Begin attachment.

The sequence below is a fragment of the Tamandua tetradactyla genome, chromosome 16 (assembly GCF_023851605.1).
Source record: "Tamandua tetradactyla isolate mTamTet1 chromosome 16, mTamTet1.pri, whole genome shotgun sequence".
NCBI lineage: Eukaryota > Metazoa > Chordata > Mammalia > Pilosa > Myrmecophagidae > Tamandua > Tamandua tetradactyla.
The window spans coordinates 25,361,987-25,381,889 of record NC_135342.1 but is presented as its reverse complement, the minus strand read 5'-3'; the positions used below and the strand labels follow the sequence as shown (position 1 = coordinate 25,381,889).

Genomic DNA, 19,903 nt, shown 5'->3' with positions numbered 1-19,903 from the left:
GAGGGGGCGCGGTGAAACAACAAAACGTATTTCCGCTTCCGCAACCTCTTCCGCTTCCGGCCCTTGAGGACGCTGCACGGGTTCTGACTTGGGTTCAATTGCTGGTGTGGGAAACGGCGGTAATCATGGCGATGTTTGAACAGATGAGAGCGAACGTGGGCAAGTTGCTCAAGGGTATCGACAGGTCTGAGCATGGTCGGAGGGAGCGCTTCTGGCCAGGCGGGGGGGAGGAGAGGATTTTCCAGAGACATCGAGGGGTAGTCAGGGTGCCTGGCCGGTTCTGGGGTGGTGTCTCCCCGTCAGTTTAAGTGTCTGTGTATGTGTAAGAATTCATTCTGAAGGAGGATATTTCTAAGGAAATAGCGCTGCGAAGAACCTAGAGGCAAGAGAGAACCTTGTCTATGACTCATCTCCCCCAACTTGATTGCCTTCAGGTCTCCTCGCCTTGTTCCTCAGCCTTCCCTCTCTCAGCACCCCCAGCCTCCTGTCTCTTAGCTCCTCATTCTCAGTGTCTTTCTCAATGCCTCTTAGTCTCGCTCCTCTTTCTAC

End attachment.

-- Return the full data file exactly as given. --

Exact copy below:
The sequence below is a fragment of the Tamandua tetradactyla genome, chromosome 16 (assembly GCF_023851605.1).
Source record: "Tamandua tetradactyla isolate mTamTet1 chromosome 16, mTamTet1.pri, whole genome shotgun sequence".
NCBI lineage: Eukaryota > Metazoa > Chordata > Mammalia > Pilosa > Myrmecophagidae > Tamandua > Tamandua tetradactyla.
The window spans coordinates 25,361,987-25,381,889 of record NC_135342.1 but is presented as its reverse complement, the minus strand read 5'-3'; the positions used below and the strand labels follow the sequence as shown (position 1 = coordinate 25,381,889).

Genomic DNA, 19,903 nt, shown 5'->3' with positions numbered 1-19,903 from the left:
GAGGGGGCGCGGTGAAACAACAAAACGTATTTCCGCTTCCGCAACCTCTTCCGCTTCCGGCCCTTGAGGACGCTGCACGGGTTCTGACTTGGGTTCAATTGCTGGTGTGGGAAACGGCGGTAATCATGGCGATGTTTGAACAGATGAGAGCGAACGTGGGCAAGTTGCTCAAGGGTATCGACAGGTCTGAGCATGGTCGGAGGGAGCGCTTCTGGCCAGGCGGGGGGGAGGAGAGGATTTTCCAGAGACATCGAGGGGTAGTCAGGGTGCCTGGCCGGTTCTGGGGTGGTGTCTCCCCGTCAGTTTAAGTGTCTGTGTATGTGTAAGAATTCATTCTGAAGGAGGATATTTCTAAGGAAATAGCGCTGCGAAGAACCTAGAGGCAAGAGAGAACCTTGTCTATGACTCATCTCCCCCAACTTGATTGCCTTCAGGTCTCCTCGCCTTGTTCCTCAGCCTTCCCTCTCTCAGCACCCCCAGCCTCCTGTCTCTTAGCTCCTCATTCTCAGTGTCTTTCTCAATGCCTCTTAGTCTCGCTCCTCTTTCTAC